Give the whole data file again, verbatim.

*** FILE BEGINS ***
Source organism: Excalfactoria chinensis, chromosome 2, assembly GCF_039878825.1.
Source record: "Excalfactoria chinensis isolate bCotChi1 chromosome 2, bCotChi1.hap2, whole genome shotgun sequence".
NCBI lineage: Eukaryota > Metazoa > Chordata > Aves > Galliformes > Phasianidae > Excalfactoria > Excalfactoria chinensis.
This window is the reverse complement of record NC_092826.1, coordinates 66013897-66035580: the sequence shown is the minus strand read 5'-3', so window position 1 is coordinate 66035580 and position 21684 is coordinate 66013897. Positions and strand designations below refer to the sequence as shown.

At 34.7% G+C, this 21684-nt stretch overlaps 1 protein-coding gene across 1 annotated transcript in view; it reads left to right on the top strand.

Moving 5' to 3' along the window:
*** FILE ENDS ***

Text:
Source organism: Excalfactoria chinensis, chromosome 2, assembly GCF_039878825.1.
Source record: "Excalfactoria chinensis isolate bCotChi1 chromosome 2, bCotChi1.hap2, whole genome shotgun sequence".
NCBI lineage: Eukaryota > Metazoa > Chordata > Aves > Galliformes > Phasianidae > Excalfactoria > Excalfactoria chinensis.
This window is the reverse complement of record NC_092826.1, coordinates 66013897-66035580: the sequence shown is the minus strand read 5'-3', so window position 1 is coordinate 66035580 and position 21684 is coordinate 66013897. Positions and strand designations below refer to the sequence as shown.

At 34.7% G+C, this 21684-nt stretch overlaps 1 protein-coding gene across 1 annotated transcript in view; it reads left to right on the top strand.

Moving 5' to 3' along the window: